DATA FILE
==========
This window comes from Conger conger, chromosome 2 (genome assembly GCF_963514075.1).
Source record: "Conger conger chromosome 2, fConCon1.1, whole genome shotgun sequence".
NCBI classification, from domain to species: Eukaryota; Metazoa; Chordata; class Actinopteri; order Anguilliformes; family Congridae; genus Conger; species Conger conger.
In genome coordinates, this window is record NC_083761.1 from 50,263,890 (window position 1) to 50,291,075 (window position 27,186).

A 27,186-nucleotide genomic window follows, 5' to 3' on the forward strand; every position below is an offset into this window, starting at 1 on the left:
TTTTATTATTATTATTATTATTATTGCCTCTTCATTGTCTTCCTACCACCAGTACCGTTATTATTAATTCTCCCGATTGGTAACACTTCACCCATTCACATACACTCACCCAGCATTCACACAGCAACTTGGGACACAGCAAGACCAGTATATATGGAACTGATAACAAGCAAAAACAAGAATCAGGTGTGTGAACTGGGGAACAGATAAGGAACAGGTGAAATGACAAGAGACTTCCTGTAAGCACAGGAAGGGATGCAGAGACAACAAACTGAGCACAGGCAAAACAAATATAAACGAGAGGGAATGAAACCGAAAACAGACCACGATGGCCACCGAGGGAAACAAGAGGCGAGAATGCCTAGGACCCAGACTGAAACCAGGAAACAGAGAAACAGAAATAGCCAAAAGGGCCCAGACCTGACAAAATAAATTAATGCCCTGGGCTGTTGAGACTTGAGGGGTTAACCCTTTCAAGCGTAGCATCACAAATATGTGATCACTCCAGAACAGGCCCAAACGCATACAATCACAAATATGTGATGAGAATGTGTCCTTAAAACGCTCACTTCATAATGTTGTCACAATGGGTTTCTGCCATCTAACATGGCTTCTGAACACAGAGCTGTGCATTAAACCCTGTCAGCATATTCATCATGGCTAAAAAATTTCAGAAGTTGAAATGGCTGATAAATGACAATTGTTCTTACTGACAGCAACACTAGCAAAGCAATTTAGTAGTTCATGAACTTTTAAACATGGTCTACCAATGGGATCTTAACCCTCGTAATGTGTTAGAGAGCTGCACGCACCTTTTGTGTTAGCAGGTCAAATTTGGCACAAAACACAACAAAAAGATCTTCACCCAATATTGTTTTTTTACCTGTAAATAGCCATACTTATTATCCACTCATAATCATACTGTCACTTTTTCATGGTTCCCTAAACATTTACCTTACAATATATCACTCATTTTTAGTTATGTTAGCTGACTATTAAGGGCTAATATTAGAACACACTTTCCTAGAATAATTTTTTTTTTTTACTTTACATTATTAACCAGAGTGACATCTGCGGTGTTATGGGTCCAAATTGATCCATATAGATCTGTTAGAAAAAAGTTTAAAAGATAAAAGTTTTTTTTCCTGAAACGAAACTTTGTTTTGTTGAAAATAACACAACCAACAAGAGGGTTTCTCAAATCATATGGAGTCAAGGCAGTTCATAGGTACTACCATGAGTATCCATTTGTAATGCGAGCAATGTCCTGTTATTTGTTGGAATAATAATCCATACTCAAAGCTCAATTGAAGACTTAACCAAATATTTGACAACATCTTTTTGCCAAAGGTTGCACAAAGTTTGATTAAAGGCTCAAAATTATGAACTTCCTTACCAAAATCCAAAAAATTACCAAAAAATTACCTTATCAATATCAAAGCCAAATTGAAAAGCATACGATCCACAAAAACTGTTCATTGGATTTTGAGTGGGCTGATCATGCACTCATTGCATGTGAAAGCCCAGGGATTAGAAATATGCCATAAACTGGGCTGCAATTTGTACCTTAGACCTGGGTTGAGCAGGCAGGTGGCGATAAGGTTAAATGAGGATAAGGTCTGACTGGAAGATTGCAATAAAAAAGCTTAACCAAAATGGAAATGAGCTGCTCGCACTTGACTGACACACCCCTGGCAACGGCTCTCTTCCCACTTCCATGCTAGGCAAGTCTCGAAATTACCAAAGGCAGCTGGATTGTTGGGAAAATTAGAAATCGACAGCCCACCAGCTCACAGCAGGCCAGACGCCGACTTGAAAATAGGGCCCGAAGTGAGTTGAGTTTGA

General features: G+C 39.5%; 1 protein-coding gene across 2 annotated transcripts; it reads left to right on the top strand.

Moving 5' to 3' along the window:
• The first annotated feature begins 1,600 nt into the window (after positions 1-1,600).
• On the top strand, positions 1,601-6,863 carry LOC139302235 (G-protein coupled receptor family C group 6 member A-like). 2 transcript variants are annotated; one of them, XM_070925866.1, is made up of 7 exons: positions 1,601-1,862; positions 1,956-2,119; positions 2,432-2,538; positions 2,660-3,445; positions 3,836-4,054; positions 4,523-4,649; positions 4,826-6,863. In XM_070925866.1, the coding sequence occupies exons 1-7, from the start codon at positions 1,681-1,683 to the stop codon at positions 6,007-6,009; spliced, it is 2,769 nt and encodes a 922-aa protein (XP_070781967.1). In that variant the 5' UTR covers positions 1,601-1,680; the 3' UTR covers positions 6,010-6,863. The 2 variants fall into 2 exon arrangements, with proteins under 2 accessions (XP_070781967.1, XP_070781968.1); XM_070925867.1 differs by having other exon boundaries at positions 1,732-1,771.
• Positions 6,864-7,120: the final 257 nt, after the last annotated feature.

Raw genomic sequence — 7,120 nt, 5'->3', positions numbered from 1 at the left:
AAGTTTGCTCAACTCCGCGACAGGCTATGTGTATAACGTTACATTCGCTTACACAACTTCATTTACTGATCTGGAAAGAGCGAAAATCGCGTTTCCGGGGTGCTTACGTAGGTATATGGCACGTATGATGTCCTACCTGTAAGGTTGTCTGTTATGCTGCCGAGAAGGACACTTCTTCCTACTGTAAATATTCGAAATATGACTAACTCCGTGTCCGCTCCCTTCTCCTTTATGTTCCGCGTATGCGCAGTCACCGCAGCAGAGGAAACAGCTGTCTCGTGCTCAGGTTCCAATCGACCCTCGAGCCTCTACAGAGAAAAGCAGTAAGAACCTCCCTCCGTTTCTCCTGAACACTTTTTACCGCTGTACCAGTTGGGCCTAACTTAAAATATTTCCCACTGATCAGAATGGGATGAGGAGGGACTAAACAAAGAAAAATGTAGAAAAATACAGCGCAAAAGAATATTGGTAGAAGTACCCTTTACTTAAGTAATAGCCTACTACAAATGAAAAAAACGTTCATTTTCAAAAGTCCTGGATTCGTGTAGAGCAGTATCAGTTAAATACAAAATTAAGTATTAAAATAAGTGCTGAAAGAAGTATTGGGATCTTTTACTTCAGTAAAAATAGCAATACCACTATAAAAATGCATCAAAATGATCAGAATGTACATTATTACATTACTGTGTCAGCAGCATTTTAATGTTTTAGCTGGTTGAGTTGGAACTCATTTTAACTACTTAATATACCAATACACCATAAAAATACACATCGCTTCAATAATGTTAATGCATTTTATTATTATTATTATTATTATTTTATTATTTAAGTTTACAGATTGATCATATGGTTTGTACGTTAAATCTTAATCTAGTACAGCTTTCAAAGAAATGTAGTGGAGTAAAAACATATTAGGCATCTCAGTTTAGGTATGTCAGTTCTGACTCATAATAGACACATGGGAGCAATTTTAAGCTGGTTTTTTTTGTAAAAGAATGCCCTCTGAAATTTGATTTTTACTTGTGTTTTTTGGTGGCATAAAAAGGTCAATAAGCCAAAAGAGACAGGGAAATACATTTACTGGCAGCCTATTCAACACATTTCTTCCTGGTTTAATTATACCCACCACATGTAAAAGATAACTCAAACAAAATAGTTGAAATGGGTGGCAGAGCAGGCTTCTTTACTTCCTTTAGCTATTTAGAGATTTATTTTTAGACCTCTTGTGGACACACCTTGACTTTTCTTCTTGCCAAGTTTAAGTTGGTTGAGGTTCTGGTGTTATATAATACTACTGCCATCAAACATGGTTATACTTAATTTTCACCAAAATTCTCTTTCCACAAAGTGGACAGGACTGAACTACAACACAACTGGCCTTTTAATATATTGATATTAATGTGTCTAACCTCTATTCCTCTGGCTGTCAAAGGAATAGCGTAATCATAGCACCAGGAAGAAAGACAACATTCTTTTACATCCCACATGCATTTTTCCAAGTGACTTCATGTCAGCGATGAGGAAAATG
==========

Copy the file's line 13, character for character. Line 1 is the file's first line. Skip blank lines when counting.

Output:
AAGTTTGCTCAACTCCGCGACAGGCTATGTGTATAACGTTACATTCGCTTACACAACTTCATTTACTGATCTGGAAAGAGCGAAAATCGCGTTTCCGGGGTGCTTACGTAGGTATATGGCACGTATGATGTCCTACCTGTAAGGTTGTCTGTTATGCTGCCGAGAAGGACACTTCTTCCTACTGTAAATATTCGAAATATGACTAACTCCGTGTCCGCTCCCTTCTCCTTTATGTTCCGCGTATGCGCAGTCACCGCAGCAGAGGAAACAGCTGTCTCGTGCTCAGGTTCCAATCGACCCTCGAGCCTCTACAGAGAAAAGCAGTAAGAACCTCCCTCCGTTTCTCCTGAACACTTTTTACCGCTGTACCAGTTGGGCCTAACTTAAAATATTTCCCACTGATCAGAATGGGATGAGGAGGGACTAAACAAAGAAAAATGTAGAAAAATACAGCGCAAAAGAATATTGGTAGAAGTACCCTTTACTTAAGTAATAGCCTACTACAAATGAAAAAAACGTTCATTTTCAAAAGTCCTGGATTCGTGTAGAGCAGTATCAGTTAAATACAAAATTAAGTATTAAAATAAGTGCTGAAAGAAGTATTGGGATCTTTTACTTCAGTAAAAATAGCAATACCACTATAAAAATGCATCAAAATGATCAGAATGTACATTATTACATTACTGTGTCAGCAGCATTTTAATGTTTTAGCTGGTTGAGTTGGAACTCATTTTAACTACTTAATATACCAATACACCATAAAAATACACATCGCTTCAATAATGTTAATGCATTTTATTATTATTATTATTATTATTTTATTATTTAAGTTTACAGATTGATCATATGGTTTGTACGTTAAATCTTAATCTAGTACAGCTTTCAAAGAAATGTAGTGGAGTAAAAACATATTAGGCATCTCAGTTTAGGTATGTCAGTTCTGACTCATAATAGACACATGGGAGCAATTTTAAGCTGGTTTTTTTTGTAAAAGAATGCCCTCTGAAATTTGATTTTTACTTGTGTTTTTTGGTGGCATAAAAAGGTCAATAAGCCAAAAGAGACAGGGAAATACATTTACTGGCAGCCTATTCAACACATTTCTTCCTGGTTTAATTATACCCACCACATGTAAAAGATAACTCAAACAAAATAGTTGAAATGGGTGGCAGAGCAGGCTTCTTTACTTCCTTTAGCTATTTAGAGATTTATTTTTAGACCTCTTGTGGACACACCTTGACTTTTCTTCTTGCCAAGTTTAAGTTGGTTGAGGTTCTGGTGTTATATAATACTACTGCCATCAAACATGGTTATACTTAATTTTCACCAAAATTCTCTTTCCACAAAGTGGACAGGACTGAACTACAACACAACTGGCCTTTTAATATATTGATATTAATGTGTCTAACCTCTATTCCTCTGGCTGTCAAAGGAATAGCGTAATCATAGCACCAGGAAGAAAGACAACATTCTTTTACATCCCACATGCATTTTTCCAAGTGACTTCATGTCAGCGATGAGGAAAATG